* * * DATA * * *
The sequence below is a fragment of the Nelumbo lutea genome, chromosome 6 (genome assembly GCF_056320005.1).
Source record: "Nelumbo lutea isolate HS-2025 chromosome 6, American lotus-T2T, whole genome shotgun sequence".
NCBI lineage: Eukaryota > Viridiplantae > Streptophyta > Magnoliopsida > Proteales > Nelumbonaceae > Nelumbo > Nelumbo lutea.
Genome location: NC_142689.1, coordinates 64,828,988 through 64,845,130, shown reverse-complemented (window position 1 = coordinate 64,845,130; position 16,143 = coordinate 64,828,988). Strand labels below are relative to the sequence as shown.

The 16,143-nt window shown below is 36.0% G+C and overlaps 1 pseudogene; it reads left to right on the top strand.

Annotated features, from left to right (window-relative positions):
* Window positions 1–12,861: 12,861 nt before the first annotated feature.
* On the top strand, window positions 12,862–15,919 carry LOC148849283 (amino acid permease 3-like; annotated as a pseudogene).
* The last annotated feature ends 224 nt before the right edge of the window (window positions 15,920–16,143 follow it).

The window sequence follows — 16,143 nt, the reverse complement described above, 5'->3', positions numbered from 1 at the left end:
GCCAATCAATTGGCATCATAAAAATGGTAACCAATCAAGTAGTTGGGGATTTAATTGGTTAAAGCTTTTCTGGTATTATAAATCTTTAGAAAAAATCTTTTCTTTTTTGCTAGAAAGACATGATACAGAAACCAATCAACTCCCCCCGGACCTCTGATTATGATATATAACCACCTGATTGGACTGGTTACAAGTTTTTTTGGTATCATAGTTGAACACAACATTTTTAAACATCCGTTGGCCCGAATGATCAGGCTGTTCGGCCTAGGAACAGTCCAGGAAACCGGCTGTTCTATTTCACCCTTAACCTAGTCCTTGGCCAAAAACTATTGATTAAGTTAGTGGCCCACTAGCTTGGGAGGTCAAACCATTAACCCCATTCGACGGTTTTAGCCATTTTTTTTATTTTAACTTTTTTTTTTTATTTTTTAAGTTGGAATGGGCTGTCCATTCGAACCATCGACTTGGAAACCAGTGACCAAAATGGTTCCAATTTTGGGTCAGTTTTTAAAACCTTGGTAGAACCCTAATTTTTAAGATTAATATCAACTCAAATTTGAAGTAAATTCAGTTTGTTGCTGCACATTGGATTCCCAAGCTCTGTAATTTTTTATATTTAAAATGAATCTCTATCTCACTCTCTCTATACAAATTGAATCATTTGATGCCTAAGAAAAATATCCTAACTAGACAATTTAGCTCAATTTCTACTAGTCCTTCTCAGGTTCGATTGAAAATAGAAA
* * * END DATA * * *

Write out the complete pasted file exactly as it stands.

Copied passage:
The sequence below is a fragment of the Nelumbo lutea genome, chromosome 6 (genome assembly GCF_056320005.1).
Source record: "Nelumbo lutea isolate HS-2025 chromosome 6, American lotus-T2T, whole genome shotgun sequence".
NCBI lineage: Eukaryota > Viridiplantae > Streptophyta > Magnoliopsida > Proteales > Nelumbonaceae > Nelumbo > Nelumbo lutea.
Genome location: NC_142689.1, coordinates 64,828,988 through 64,845,130, shown reverse-complemented (window position 1 = coordinate 64,845,130; position 16,143 = coordinate 64,828,988). Strand labels below are relative to the sequence as shown.

The 16,143-nt window shown below is 36.0% G+C and overlaps 1 pseudogene; it reads left to right on the top strand.

Annotated features, from left to right (window-relative positions):
* Window positions 1–12,861: 12,861 nt before the first annotated feature.
* On the top strand, window positions 12,862–15,919 carry LOC148849283 (amino acid permease 3-like; annotated as a pseudogene).
* The last annotated feature ends 224 nt before the right edge of the window (window positions 15,920–16,143 follow it).

The window sequence follows — 16,143 nt, the reverse complement described above, 5'->3', positions numbered from 1 at the left end:
GCCAATCAATTGGCATCATAAAAATGGTAACCAATCAAGTAGTTGGGGATTTAATTGGTTAAAGCTTTTCTGGTATTATAAATCTTTAGAAAAAATCTTTTCTTTTTTGCTAGAAAGACATGATACAGAAACCAATCAACTCCCCCCGGACCTCTGATTATGATATATAACCACCTGATTGGACTGGTTACAAGTTTTTTTGGTATCATAGTTGAACACAACATTTTTAAACATCCGTTGGCCCGAATGATCAGGCTGTTCGGCCTAGGAACAGTCCAGGAAACCGGCTGTTCTATTTCACCCTTAACCTAGTCCTTGGCCAAAAACTATTGATTAAGTTAGTGGCCCACTAGCTTGGGAGGTCAAACCATTAACCCCATTCGACGGTTTTAGCCATTTTTTTTATTTTAACTTTTTTTTTTTATTTTTTAAGTTGGAATGGGCTGTCCATTCGAACCATCGACTTGGAAACCAGTGACCAAAATGGTTCCAATTTTGGGTCAGTTTTTAAAACCTTGGTAGAACCCTAATTTTTAAGATTAATATCAACTCAAATTTGAAGTAAATTCAGTTTGTTGCTGCACATTGGATTCCCAAGCTCTGTAATTTTTTATATTTAAAATGAATCTCTATCTCACTCTCTCTATACAAATTGAATCATTTGATGCCTAAGAAAAATATCCTAACTAGACAATTTAGCTCAATTTCTACTAGTCCTTCTCAGGTTCGATTGAAAATAGAAA